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Monday, February 14, 2011

CONGENITAL TALIPES EQUINOVARUS (CTEV)

Club foot is a congenital contracture of he joints of the foot. The main clinical signs of congenital talipes equinovarus are

  • Equinus (plantar flexion of the foot in the ankle joint),
  • Supination (the plantar surface of the foot is turned inward)
  • Forefoot adduction (the anterior part of the foot is displaced medially).
Congenital clubfoot presents in two clinical forms, namely typical (75 percent) and Atypical (25 percent)

In addition to the deformity of the foot children with congenital clubfoot have a leg rotated inward and restricted movement of the ankle joint. The degree of deformity is aggravated as soon as the child begins to walk, and skin on the outer border of the foot becomes rough, and callosities develop with bursae.
Adults with neglected CTEV walk on the outer borders of their feet.

Causes
  1. Mechanical theory- due to abnormal intrauterine position of the fetus.
  2. Ischaemic theory- ischaemia of calf muscles during intrauterine life results in contracture, leading to foot deformities.
  3. Genetic theory- some genetically related disturbances in the development of foot leads to deformity.
  4. Neuromuscular deficit.
Secondary club foot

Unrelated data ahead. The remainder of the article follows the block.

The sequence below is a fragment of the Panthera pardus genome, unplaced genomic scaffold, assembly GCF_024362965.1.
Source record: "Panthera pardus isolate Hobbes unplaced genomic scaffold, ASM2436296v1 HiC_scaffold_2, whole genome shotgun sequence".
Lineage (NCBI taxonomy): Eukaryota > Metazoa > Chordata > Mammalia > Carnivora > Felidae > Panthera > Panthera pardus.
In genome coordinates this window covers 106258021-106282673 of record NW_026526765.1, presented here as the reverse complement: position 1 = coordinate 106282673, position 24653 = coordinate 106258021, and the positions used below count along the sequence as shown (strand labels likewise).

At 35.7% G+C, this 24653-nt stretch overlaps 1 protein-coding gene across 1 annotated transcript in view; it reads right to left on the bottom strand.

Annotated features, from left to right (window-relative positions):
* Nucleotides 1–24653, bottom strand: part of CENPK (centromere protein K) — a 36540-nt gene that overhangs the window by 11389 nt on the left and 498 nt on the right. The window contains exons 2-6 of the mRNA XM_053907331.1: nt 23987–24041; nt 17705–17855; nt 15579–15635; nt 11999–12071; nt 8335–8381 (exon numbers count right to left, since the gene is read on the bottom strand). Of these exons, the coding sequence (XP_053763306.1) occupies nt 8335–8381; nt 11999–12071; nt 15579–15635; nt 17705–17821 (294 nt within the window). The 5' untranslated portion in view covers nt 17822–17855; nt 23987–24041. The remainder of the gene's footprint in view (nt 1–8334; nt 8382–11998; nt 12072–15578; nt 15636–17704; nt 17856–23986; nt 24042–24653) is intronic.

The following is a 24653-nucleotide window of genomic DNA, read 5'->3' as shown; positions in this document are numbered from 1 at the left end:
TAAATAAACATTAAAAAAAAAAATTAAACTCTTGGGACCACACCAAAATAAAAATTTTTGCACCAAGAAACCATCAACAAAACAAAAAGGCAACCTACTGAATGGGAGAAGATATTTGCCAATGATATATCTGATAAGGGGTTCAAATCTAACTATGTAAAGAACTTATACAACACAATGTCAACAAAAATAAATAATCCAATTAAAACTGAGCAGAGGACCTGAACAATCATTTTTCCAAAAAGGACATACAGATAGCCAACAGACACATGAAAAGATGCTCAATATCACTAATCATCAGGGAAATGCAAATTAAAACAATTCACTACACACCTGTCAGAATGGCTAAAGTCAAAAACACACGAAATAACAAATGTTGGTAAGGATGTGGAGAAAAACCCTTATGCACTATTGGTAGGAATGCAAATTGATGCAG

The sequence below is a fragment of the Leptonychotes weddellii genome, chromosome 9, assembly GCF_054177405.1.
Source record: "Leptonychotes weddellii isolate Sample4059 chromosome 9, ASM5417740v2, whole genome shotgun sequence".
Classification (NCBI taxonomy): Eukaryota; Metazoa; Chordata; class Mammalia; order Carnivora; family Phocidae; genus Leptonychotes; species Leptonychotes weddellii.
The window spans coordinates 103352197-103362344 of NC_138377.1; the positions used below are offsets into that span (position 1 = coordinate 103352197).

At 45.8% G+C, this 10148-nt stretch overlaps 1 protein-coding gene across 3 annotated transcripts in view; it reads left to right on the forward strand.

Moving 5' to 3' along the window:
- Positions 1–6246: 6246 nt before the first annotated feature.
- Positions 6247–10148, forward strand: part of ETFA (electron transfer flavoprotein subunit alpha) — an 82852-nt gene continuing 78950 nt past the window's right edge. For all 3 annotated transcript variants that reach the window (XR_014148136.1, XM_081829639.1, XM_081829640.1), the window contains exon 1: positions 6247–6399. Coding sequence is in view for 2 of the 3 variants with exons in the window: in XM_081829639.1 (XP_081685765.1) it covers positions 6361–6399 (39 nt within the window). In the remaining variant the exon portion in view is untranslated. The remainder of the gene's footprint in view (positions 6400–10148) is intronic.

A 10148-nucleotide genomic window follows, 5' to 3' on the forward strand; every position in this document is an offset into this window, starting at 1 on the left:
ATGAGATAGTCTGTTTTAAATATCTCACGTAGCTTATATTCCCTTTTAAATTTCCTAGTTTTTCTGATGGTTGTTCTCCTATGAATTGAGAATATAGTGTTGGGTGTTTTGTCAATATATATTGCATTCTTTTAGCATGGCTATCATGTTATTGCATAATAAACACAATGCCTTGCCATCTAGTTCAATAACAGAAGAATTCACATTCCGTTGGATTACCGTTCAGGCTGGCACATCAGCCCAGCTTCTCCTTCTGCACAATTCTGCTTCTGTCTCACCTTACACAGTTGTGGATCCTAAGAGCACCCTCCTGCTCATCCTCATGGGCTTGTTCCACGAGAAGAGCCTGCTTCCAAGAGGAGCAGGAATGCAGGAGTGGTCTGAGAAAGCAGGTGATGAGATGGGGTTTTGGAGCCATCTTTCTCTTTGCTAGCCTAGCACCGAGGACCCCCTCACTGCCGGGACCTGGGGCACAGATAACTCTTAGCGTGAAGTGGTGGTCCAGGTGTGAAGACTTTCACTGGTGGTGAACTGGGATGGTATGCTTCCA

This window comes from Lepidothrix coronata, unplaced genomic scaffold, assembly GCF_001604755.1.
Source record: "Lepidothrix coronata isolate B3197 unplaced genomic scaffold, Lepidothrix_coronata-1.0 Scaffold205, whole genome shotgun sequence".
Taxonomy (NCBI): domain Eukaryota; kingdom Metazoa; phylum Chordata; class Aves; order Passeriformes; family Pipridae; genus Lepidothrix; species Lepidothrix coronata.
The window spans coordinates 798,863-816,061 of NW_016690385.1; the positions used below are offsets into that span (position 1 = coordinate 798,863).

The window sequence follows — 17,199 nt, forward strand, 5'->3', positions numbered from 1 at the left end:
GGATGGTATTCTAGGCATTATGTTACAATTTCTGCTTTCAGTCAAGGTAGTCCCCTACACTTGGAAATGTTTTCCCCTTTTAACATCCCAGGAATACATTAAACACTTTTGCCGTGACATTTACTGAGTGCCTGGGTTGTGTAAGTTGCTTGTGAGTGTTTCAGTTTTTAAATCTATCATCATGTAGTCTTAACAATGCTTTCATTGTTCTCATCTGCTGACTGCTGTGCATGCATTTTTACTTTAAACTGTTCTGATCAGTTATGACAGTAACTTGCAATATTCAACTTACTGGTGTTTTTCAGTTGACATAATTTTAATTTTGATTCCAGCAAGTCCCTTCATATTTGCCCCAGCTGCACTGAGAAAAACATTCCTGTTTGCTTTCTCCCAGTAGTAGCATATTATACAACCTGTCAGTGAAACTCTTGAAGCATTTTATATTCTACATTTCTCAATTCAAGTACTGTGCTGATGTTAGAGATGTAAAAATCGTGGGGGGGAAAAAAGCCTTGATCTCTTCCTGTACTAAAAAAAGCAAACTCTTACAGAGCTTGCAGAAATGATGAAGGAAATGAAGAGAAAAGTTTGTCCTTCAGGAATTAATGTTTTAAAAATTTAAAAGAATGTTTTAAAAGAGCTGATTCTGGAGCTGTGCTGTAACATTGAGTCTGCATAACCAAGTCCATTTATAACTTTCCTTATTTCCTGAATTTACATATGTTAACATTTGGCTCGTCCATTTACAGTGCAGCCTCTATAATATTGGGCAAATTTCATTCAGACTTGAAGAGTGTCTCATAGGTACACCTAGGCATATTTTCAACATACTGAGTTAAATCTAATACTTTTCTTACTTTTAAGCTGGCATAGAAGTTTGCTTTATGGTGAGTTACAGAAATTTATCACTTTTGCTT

1. Paralytic disorders- polio
  2. UMN disorders-rare
  3. Post trauma
Conservative treatment of Club foot
Passive movements to ankle and foot joints, and followed by gentle passive stretching to the posterolateral tight structures; if possible active movements should be encouraged during therapy. These are done three or four times a day for three to five minutes, with intervals for stroking and massaging the foot and leg. After each procedure the foot is immobilised by means of a soft bandage in the corrected position attained.
a. In the new born, the mother is taught to manipulate the foot.
b. In a three-month-old child, the surgeon manipulates the foot once in two weeks an dthe foot is held in the corrected position by strapping with above knee plaster cast.
The older of correction of deformity is
  • Adduction deformity
  • Varus deformity
  • Equinus deformity
Children up to two years of age who are bought late to doctors should be immediately put in plaster casts which makes the subsequent operation on the tendo-ligamentous structures much easier.
Massage, baths, and corrective exercises are also prescribed and, in cases with weakend muscles, rythmic faradic stimulation of the anterior peroneal muscles may be given. When conservative treatment proves ineffective an operation on the tendo-ligamentous tissues is indicated at the age of two to two-and-a-half years.

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